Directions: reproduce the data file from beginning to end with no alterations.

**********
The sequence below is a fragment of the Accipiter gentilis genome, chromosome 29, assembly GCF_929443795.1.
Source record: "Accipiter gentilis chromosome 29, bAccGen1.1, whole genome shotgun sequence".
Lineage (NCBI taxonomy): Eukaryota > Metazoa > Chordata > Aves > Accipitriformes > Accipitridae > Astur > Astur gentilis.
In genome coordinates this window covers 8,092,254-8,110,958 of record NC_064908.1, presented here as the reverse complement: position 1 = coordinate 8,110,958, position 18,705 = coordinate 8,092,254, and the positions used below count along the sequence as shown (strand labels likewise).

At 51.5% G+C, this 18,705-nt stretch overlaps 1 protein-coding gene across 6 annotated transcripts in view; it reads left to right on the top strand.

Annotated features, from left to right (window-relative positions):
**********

The sequence below is a fragment of the Accipiter gentilis genome, chromosome 29, assembly GCF_929443795.1.
Source record: "Accipiter gentilis chromosome 29, bAccGen1.1, whole genome shotgun sequence".
Lineage (NCBI taxonomy): Eukaryota > Metazoa > Chordata > Aves > Accipitriformes > Accipitridae > Astur > Astur gentilis.
In genome coordinates this window covers 8,092,254-8,110,958 of record NC_064908.1, presented here as the reverse complement: position 1 = coordinate 8,110,958, position 18,705 = coordinate 8,092,254, and the positions used below count along the sequence as shown (strand labels likewise).

At 51.5% G+C, this 18,705-nt stretch overlaps 1 protein-coding gene across 6 annotated transcripts in view; it reads left to right on the top strand.

Annotated features, from left to right (window-relative positions):